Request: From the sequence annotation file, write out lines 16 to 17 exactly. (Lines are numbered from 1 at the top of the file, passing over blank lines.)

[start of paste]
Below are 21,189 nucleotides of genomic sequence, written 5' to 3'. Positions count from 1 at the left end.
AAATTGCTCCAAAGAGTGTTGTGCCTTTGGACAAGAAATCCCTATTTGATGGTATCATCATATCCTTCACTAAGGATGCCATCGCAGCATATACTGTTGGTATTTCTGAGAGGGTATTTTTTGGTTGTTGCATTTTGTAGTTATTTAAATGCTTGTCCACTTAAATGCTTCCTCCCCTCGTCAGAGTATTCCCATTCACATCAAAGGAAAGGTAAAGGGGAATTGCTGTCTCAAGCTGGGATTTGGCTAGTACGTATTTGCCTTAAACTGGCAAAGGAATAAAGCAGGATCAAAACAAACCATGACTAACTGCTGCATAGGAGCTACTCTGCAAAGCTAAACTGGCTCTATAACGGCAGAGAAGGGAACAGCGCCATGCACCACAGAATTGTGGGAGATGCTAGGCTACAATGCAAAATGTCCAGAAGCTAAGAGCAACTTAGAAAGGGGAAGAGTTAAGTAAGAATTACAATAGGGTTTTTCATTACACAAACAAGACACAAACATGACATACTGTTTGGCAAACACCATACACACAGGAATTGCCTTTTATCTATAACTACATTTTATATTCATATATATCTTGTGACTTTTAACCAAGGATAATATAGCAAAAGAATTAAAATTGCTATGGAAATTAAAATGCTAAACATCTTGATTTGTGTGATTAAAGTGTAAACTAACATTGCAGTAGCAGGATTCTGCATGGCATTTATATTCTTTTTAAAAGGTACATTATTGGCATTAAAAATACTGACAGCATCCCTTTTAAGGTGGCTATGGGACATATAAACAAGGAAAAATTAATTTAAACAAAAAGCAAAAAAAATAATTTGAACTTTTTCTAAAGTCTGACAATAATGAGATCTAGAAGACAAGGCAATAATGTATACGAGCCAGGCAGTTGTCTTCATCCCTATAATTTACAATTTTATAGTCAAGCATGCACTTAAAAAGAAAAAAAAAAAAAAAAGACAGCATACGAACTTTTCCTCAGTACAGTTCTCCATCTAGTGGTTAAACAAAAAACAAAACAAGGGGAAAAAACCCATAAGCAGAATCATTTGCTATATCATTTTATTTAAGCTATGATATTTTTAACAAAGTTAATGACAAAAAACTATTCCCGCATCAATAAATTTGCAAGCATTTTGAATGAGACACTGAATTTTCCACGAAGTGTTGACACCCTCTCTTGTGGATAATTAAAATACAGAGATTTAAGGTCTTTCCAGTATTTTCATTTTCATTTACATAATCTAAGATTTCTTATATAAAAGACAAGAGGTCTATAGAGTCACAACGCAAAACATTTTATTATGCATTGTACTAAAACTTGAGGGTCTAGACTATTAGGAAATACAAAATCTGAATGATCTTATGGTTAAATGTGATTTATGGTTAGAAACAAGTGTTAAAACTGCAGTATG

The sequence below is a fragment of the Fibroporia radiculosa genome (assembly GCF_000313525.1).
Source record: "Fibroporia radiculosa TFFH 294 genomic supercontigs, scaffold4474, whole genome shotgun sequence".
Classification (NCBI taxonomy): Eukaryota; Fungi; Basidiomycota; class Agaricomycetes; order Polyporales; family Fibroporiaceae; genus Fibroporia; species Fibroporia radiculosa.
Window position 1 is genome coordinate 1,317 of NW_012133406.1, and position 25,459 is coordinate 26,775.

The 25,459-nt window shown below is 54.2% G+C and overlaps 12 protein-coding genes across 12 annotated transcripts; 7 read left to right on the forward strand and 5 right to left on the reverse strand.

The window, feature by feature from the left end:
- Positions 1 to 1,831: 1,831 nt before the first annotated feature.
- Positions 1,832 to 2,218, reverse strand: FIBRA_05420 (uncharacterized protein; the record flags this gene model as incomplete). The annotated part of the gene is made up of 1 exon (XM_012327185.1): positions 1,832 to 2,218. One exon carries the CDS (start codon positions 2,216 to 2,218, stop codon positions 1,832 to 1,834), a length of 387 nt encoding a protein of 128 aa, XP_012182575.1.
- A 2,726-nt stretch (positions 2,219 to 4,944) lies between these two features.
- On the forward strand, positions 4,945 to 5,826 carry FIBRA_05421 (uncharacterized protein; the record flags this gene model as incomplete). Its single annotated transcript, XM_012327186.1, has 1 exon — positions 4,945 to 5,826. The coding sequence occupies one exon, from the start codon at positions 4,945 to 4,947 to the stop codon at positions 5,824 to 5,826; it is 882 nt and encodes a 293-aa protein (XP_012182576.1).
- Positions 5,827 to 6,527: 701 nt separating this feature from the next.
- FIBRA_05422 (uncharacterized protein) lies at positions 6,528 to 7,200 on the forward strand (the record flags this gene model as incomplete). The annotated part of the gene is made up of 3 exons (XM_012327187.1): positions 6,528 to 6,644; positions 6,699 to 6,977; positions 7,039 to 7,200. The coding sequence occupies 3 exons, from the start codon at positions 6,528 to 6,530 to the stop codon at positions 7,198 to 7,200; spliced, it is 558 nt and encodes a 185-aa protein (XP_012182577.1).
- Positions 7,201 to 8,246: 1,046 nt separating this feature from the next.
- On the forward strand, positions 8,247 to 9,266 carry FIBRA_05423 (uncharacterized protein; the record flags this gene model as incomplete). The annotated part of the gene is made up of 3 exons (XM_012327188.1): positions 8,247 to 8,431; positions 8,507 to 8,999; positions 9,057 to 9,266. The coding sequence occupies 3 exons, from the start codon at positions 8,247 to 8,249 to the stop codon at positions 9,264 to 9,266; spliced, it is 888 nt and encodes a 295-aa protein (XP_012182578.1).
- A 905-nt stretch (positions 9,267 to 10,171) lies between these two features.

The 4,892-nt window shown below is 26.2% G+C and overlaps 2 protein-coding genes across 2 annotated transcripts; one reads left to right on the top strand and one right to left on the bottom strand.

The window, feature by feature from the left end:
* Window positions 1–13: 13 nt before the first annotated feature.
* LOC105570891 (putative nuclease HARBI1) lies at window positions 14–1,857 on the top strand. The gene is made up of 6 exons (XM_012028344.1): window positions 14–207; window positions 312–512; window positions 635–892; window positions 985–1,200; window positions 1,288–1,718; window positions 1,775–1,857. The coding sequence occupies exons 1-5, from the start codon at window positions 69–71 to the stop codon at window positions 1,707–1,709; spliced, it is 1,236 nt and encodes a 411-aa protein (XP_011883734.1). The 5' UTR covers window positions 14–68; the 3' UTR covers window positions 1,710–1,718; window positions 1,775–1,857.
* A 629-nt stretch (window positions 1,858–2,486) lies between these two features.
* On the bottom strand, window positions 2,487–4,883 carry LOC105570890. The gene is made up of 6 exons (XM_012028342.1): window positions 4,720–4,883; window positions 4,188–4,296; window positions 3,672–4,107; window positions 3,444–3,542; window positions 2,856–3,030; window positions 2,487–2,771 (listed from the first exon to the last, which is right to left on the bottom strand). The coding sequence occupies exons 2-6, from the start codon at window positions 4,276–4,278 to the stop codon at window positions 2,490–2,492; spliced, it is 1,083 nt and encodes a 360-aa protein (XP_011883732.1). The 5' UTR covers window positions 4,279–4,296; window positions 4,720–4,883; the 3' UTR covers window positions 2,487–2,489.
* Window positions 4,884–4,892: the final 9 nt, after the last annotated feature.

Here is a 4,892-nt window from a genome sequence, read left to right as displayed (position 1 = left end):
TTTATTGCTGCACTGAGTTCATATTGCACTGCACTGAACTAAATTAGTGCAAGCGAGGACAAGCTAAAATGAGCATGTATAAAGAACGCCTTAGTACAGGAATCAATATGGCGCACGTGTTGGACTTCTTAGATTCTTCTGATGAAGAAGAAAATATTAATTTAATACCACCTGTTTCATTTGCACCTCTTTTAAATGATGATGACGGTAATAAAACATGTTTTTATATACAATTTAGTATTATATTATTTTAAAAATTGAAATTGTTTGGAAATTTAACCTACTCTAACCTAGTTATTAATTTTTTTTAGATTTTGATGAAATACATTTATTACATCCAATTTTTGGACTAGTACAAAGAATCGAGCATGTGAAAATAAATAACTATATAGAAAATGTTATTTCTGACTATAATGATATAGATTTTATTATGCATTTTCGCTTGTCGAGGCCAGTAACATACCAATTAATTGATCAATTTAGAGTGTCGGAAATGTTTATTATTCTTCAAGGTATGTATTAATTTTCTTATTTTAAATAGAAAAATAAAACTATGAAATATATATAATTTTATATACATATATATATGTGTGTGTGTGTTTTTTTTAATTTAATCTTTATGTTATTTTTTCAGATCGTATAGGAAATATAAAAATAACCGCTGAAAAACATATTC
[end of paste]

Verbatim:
- On the forward strand, positions 8,247 to 9,266 carry FIBRA_05423 (uncharacterized protein; the record flags this gene model as incomplete). The annotated part of the gene is made up of 3 exons (XM_012327188.1): positions 8,247 to 8,431; positions 8,507 to 8,999; positions 9,057 to 9,266. The coding sequence occupies 3 exons, from the start codon at positions 8,247 to 8,249 to the stop codon at positions 9,264 to 9,266; spliced, it is 888 nt and encodes a 295-aa protein (XP_012182578.1).
- A 905-nt stretch (positions 9,267 to 10,171) lies between these two features.